Epitome hits the fan
Degrassi devotee fights to hold on to his Web domains
by NAOMI BLOCH
Last fall, Web-porn entrepeneur Dan Parisi lost the right to publish his triple-X skin site at http://www.madonna.com after an international arbitration panel ruled that Parisi had profited unfairly on the back of illustrious ray of light Madonna. The case was certainly not the only celebrity cyber-dispute; Julia Roberts and Isabelle Adjani have won similar claims, while the unhappy Buddhist Sting lost his claim for http://www.sting.com.
Now, north of the 49th parallel, a Canadian-scale controversy is brewing, pitting the producers of the teen angst Degrassi TV shows against some hardcore Degrassi fans.
When Mark Polger first launched his Degrassi fan site back in 1997, Degrassi had been off the air for five years, and nobody seemed to care that he had registered degrassi.ca, degrassi.org and a number of other Degrassi-related domain names for personal use. However, with last summer’s announcement of an upcoming TV movie and possible series, Degrassi: The Next Generation, slated to air on CTV this fall, rumours about the launch of an official Web site followed closely behind.
“In February, 2000, I got a phone call from Epitome Pictures and I was completely floored,” recalls the 26-year-old graduate student. “They said that they were thinking of making an official site. I thought at first that maybe I would make an official site for them, and that I wouldn’t be unofficial anymore.” Polger’s amateur-looking and non-commercial Web site includes elements like episode guides, press clippings and a message board that, according to Polger, is accessed by thousands of fans from as far away as Australia and Israel. But Epitome Pictures didn’t want his site, they wanted his domain names.
Polger says that he refused the production company’s requests, but they would not give up. “The phone calls persisted, and it started to feel like harrassment.” Finally, last June, Polger agreed to meet with producers Linda Schuyler and Stephen Stohn. “They asked to meet me so they could thank me for my efforts. So I thought, okay, maybe it’s going to be positive,” he recounts. Instead, says Polger, who had proudly dressed to the nines for the occasion, he was asked to sign a confidentiality agreement about everything discussed, and was again asked to hand over his Degrassi domains, with an offer to transfer his Web sites to another, non-Degrassi domain name. Polger again turned them down.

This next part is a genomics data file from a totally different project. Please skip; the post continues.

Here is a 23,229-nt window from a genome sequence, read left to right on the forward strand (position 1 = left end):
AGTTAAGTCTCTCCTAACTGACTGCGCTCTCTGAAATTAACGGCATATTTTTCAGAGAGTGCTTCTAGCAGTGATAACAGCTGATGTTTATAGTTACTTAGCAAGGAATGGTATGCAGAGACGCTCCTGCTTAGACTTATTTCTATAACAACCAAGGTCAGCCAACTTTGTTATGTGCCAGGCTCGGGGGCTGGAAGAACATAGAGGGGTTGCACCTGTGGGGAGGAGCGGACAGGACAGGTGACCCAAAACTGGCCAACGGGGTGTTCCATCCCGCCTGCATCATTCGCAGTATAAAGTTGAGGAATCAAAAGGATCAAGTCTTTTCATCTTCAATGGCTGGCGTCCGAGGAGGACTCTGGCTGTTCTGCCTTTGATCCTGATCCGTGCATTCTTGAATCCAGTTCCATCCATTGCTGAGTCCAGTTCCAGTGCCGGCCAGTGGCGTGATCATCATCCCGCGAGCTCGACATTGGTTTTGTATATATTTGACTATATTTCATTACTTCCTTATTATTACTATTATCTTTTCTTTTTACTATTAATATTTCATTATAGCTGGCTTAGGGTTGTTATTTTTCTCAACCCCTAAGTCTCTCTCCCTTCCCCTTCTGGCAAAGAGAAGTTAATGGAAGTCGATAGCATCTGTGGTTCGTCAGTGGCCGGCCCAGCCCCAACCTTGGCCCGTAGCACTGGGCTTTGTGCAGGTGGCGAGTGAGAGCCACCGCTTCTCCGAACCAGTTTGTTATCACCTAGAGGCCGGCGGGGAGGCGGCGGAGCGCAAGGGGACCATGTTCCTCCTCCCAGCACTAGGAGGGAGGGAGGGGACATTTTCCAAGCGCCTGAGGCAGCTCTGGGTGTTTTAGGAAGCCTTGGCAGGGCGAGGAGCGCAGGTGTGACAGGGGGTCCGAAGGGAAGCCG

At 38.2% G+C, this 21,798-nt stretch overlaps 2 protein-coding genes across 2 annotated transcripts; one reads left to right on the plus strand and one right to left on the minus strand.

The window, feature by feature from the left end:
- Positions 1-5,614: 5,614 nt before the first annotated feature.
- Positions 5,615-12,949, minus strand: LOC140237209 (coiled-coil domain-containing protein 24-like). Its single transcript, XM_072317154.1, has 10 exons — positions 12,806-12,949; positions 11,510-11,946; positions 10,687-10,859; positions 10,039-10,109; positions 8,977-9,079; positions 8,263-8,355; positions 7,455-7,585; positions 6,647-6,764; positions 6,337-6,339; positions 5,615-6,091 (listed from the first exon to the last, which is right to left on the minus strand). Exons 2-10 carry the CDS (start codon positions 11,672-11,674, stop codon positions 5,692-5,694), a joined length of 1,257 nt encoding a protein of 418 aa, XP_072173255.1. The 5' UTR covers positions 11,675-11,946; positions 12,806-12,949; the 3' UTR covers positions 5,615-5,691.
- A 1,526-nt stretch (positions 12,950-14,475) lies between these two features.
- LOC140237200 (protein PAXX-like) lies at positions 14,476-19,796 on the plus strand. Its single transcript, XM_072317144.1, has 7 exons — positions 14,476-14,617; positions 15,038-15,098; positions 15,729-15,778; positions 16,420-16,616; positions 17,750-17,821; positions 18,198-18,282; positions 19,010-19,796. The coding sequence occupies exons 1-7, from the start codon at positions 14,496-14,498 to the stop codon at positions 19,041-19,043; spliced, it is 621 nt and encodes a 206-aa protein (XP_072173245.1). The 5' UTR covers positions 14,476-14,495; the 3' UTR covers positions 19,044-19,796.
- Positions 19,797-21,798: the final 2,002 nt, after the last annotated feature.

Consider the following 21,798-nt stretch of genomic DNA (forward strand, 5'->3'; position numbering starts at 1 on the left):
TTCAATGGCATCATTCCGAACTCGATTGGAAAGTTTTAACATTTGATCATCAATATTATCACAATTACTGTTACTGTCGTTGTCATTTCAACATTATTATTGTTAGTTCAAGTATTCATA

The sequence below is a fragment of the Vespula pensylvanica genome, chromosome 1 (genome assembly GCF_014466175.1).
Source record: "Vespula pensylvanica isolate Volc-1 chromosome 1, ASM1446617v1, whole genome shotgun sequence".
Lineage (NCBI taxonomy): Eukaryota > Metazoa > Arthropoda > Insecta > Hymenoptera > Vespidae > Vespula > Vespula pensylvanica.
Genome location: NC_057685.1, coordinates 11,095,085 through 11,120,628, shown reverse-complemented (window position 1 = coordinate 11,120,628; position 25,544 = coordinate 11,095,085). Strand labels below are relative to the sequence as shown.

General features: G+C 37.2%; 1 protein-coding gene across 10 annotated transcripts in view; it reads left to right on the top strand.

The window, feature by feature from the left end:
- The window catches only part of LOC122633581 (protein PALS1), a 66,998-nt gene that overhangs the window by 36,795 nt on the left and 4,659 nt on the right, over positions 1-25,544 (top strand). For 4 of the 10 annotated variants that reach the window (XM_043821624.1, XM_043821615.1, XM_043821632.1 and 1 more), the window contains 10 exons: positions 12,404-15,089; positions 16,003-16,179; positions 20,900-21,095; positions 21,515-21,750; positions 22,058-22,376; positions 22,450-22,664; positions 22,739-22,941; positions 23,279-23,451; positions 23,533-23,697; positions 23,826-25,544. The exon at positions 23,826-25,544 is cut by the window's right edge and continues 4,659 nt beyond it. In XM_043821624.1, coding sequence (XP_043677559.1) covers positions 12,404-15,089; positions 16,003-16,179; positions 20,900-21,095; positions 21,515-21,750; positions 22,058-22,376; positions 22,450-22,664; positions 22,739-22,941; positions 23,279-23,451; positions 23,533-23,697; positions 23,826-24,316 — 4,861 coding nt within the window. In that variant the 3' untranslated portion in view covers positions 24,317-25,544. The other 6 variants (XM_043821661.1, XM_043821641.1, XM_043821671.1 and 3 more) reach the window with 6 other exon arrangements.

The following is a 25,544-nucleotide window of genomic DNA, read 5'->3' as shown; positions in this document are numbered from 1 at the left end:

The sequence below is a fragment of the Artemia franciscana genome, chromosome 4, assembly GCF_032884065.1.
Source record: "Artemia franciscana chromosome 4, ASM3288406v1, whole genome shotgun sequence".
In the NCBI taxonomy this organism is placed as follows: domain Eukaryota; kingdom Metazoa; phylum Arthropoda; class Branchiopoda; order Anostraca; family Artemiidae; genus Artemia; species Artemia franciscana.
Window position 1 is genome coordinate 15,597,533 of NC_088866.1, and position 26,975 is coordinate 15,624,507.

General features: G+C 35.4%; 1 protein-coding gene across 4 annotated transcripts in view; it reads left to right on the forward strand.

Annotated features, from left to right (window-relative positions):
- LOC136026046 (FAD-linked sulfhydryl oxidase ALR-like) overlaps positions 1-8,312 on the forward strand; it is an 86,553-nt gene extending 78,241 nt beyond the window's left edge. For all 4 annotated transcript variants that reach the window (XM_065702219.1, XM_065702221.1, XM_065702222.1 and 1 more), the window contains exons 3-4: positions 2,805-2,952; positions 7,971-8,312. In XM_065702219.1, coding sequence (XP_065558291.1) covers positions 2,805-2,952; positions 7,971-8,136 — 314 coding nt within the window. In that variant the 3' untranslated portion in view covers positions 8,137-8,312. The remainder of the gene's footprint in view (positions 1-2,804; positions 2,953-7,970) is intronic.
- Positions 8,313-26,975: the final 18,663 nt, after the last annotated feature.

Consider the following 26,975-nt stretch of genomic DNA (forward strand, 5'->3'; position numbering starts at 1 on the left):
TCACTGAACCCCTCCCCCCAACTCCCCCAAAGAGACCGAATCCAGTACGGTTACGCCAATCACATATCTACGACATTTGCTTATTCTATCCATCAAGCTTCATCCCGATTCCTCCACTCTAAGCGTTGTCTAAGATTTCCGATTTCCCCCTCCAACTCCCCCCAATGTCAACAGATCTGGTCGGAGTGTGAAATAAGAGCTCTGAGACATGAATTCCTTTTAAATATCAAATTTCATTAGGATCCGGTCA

Producer Linda Schuyler does not readily admit that their interest in the domain names ties directly into future production plans. “It’s basically protection of our trademarks,” says Schuyler. “We would like our domain names, our degrassi.ca domain and degrassi.org.” Epitome Pictures already controls several domains, including http://www.degrassijuniorhigh.net,
http://www.degrassijuniorhigh.org as well as http://www.degrassihigh.com. Unfortunately for them, only “Degrassi High” and “Degrassi Junior High” are actually trademarked, originally registered by Schuyler’s and then-partner Kit Hood’s Playing With Time Inc. The word “Degrassi” is not registered.
Day in court?
The initially informal communications with Polger turned to legal discussions after the June meeting, when Epitome’s lawyers began written communications with Polger’s pro bono legal advisor, a cousin in San Diego. Recently, Polger turned to the press in anger, after receiving a 16-page draft Statement of Claim which charges him with trademark infringement and using the Degrassi domain names in bad faith, passing off his wares, services and Web sites as those of [Playing With Time].” Says Polger: “It’s quite intimidating when, as a student, I am threatened with a lawsuit from this big production company.”
If the parties do not manage to settle, Polger’s cousin cannot represent him in a Canadian court. But Schuyler insists that they do not want the dispute to go to court. “Certainly, our spirit is to want to find an amicable solution,” says Schuyler. However, Epitome Pictures has so far made no efforts to use the basically lawyer-free dispute resolution services in place for .com/.org/.net domains–such as those used by Madonna, Julia Roberts and Sting–managed by the Internet Corporation for Assigned Names and Numbers. Nor have they turned to the newly created Canadian Internet Registration Authority for guidance in their degrassi.ca dispute. And, admits Schuyler, “Obviously, if we can’t come to an amicable agreement, then there will be a Statement of Claim filed [in the Federal Court]. There’s no question.”
“I’ve built a very large fan community and they will take that away from me,” Polger declares.
“The domain is highly indexed with all the search engines and it’s very popular. It’s as if you’ve published many articles as a scholar, and your name is associated with a lot of intellectual creative work, and then your name gets taken away from you.”